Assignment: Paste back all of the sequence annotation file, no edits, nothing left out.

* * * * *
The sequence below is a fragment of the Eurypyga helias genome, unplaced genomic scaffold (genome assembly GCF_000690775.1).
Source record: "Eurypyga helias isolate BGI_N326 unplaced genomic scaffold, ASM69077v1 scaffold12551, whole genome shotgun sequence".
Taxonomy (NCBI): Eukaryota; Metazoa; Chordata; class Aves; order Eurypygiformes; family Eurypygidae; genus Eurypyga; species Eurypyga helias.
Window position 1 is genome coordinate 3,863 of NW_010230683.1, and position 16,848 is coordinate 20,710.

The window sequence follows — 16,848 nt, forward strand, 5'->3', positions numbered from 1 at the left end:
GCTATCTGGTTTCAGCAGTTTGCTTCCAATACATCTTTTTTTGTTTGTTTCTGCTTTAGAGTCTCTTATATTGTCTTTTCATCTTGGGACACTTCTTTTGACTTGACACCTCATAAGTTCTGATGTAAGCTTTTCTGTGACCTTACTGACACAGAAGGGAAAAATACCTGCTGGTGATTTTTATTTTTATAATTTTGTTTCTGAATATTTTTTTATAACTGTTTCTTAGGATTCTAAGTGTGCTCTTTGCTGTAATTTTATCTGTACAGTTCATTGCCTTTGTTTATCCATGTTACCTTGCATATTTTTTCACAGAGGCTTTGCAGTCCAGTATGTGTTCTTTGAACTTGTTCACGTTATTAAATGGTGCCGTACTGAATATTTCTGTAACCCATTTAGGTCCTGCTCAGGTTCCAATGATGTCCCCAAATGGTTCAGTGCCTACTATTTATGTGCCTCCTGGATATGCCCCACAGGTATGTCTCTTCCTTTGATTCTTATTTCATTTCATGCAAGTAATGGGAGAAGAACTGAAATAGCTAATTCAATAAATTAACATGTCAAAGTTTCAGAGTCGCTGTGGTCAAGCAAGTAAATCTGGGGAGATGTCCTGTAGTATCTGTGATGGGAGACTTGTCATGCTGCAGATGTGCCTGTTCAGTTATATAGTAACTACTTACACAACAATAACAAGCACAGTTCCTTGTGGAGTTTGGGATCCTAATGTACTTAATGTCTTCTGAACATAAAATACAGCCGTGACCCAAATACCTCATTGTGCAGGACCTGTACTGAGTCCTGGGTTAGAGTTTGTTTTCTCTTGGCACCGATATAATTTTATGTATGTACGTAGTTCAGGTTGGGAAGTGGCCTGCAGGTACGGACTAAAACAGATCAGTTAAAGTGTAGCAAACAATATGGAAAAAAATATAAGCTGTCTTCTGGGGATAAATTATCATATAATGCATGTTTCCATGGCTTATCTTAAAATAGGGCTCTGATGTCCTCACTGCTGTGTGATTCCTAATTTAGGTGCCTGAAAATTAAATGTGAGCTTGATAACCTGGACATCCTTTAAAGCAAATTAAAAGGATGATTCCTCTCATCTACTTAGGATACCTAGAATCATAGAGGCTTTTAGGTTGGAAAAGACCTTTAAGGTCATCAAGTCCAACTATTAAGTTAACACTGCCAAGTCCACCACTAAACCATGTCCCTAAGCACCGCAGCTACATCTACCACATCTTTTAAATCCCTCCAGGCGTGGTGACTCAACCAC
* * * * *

The sequence below is a fragment of the Eurypyga helias genome, unplaced genomic scaffold (genome assembly GCF_000690775.1).
Source record: "Eurypyga helias isolate BGI_N326 unplaced genomic scaffold, ASM69077v1 scaffold12551, whole genome shotgun sequence".
Taxonomy (NCBI): Eukaryota; Metazoa; Chordata; class Aves; order Eurypygiformes; family Eurypygidae; genus Eurypyga; species Eurypyga helias.
Window position 1 is genome coordinate 3,863 of NW_010230683.1, and position 16,848 is coordinate 20,710.

The window sequence follows — 16,848 nt, forward strand, 5'->3', positions numbered from 1 at the left end:
GCTATCTGGTTTCAGCAGTTTGCTTCCAATACATCTTTTTTTGTTTGTTTCTGCTTTAGAGTCTCTTATATTGTCTTTTCATCTTGGGACACTTCTTTTGACTTGACACCTCATAAGTTCTGATGTAAGCTTTTCTGTGACCTTACTGACACAGAAGGGAAAAATACCTGCTGGTGATTTTTATTTTTATAATTTTGTTTCTGAATATTTTTTTATAACTGTTTCTTAGGATTCTAAGTGTGCTCTTTGCTGTAATTTTATCTGTACAGTTCATTGCCTTTGTTTATCCATGTTACCTTGCATATTTTTTCACAGAGGCTTTGCAGTCCAGTATGTGTTCTTTGAACTTGTTCACGTTATTAAATGGTGCCGTACTGAATATTTCTGTAACCCATTTAGGTCCTGCTCAGGTTCCAATGATGTCCCCAAATGGTTCAGTGCCTACTATTTATGTGCCTCCTGGATATGCCCCACAGGTATGTCTCTTCCTTTGATTCTTATTTCATTTCATGCAAGTAATGGGAGAAGAACTGAAATAGCTAATTCAATAAATTAACATGTCAAAGTTTCAGAGTCGCTGTGGTCAAGCAAGTAAATCTGGGGAGATGTCCTGTAGTATCTGTGATGGGAGACTTGTCATGCTGCAGATGTGCCTGTTCAGTTATATAGTAACTACTTACACAACAATAACAAGCACAGTTCCTTGTGGAGTTTGGGATCCTAATGTACTTAATGTCTTCTGAACATAAAATACAGCCGTGACCCAAATACCTCATTGTGCAGGACCTGTACTGAGTCCTGGGTTAGAGTTTGTTTTCTCTTGGCACCGATATAATTTTATGTATGTACGTAGTTCAGGTTGGGAAGTGGCCTGCAGGTACGGACTAAAACAGATCAGTTAAAGTGTAGCAAACAATATGGAAAAAAATATAAGCTGTCTTCTGGGGATAAATTATCATATAATGCATGTTTCCATGGCTTATCTTAAAATAGGGCTCTGATGTCCTCACTGCTGTGTGATTCCTAATTTAGGTGCCTGAAAATTAAATGTGAGCTTGATAACCTGGACATCCTTTAAAGCAAATTAAAAGGATGATTCCTCTCATCTACTTAGGATACCTAGAATCATAGAGGCTTTTAGGTTGGAAAAGACCTTTAAGGTCATCAAGTCCAACTATTAAGTTAACACTGCCAAGTCCACCACTAAACCATGTCCCTAAGCACCGCAGCTACATCTACCACATCTTTTAAATCCCTCCAGGCGTGGTGACTCAACCAC